In 1938 Charles Faulkner Bryan, a music professor at Tennessee Polytechnic Institute, took the young baritone under his wing. Bryan attended a revival and was thunderstruck by Bradley's voice, but feared that without training he would overtax his larynx and injure himself. He gave Bradley a few lessons, and later the singer went to Cookeville, Tennessee, to study for a year with Bryan. Bryan's wife, Edith, instructed him in reading and writing as well. Because the campus was segregated at that time, Bryan was putting his own career and reputation at risk to work with an African-American student by night. The campus president gave his approval, however, after hearing Bradley sing.
In the early 1940s Bradley left Tennessee to study music more intensively in New York under Madame Edyth Walker, the famous Wagnerian soprano. He then spent six years in London. He sang for BBC radio and studied at Trinity College of Music. With classical training to support his natural gifts, Bradley's career reached new heights. In 1955 he gave a debut recital at the Royal Albert Hall in London, with the British royal family in attendance. The program featured classical pieces by Wolfgang Mozart, Giuseppe Verdi, and other composers, as well as African-American spirituals and gospel songs. It was the first performance of gospel music on the concert stage in Great Britain.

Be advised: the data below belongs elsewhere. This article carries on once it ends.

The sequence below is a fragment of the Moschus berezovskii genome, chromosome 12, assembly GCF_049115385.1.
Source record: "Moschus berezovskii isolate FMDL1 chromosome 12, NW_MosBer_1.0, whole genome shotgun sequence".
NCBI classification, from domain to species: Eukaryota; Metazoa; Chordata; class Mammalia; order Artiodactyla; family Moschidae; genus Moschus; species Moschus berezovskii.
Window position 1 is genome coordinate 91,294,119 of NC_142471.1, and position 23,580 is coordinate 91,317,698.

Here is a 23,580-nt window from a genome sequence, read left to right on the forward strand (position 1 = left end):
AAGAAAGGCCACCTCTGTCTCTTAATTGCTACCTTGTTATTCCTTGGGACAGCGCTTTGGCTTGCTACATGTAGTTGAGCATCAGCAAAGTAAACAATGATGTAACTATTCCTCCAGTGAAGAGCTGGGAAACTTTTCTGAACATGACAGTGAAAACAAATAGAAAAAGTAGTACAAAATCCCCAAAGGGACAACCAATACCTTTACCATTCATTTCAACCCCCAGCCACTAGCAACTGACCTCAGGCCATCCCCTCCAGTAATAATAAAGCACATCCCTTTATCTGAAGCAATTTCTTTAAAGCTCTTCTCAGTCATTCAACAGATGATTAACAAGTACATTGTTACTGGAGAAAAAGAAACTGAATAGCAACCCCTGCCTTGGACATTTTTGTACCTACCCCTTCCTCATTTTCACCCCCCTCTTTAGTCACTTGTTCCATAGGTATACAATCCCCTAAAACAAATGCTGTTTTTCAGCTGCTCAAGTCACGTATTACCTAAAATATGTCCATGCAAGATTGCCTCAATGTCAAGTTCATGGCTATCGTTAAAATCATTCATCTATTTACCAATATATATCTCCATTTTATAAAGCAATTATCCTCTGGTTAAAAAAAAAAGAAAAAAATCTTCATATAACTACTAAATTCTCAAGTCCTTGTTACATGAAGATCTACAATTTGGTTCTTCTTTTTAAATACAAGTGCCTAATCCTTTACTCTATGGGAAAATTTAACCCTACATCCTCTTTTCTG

That same year, the Baptist World Alliance met in London, with Lucie Campbell in attendance. She introduced Bradley to the large international congregation of Baptists, and he sang a program that included her version of "The Lord Is My Shepherd." This success led to classical and sacred performances in Europe and Scandinavia, and many repeat performances at meetings of the World Alliance, where he became known as "Mister Baptist," the most visible public face of his denomination.